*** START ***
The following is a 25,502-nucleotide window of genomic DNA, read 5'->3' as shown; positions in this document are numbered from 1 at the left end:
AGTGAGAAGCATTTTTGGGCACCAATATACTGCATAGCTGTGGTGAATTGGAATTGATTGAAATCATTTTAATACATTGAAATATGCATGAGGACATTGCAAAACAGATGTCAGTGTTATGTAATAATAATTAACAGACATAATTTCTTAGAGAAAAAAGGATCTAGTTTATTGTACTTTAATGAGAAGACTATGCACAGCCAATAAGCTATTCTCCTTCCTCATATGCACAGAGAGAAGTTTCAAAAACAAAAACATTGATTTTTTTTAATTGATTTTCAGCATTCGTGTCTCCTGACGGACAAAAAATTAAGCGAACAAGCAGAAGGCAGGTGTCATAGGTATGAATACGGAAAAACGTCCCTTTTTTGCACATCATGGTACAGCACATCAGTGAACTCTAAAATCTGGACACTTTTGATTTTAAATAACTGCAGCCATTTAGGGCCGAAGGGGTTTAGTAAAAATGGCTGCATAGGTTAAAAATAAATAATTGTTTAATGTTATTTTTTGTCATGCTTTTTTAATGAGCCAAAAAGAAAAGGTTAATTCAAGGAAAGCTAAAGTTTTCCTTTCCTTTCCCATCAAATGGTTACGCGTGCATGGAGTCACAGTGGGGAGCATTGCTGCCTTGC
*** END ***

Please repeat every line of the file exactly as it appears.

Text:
The following is a 25,502-nucleotide window of genomic DNA, read 5'->3' as shown; positions in this document are numbered from 1 at the left end:
AGTGAGAAGCATTTTTGGGCACCAATATACTGCATAGCTGTGGTGAATTGGAATTGATTGAAATCATTTTAATACATTGAAATATGCATGAGGACATTGCAAAACAGATGTCAGTGTTATGTAATAATAATTAACAGACATAATTTCTTAGAGAAAAAAGGATCTAGTTTATTGTACTTTAATGAGAAGACTATGCACAGCCAATAAGCTATTCTCCTTCCTCATATGCACAGAGAGAAGTTTCAAAAACAAAAACATTGATTTTTTTTAATTGATTTTCAGCATTCGTGTCTCCTGACGGACAAAAAATTAAGCGAACAAGCAGAAGGCAGGTGTCATAGGTATGAATACGGAAAAACGTCCCTTTTTTGCACATCATGGTACAGCACATCAGTGAACTCTAAAATCTGGACACTTTTGATTTTAAATAACTGCAGCCATTTAGGGCCGAAGGGGTTTAGTAAAAATGGCTGCATAGGTTAAAAATAAATAATTGTTTAATGTTATTTTTTGTCATGCTTTTTTAATGAGCCAAAAAGAAAAGGTTAATTCAAGGAAAGCTAAAGTTTTCCTTTCCTTTCCCATCAAATGGTTACGCGTGCATGGAGTCACAGTGGGGAGCATTGCTGCCTTGC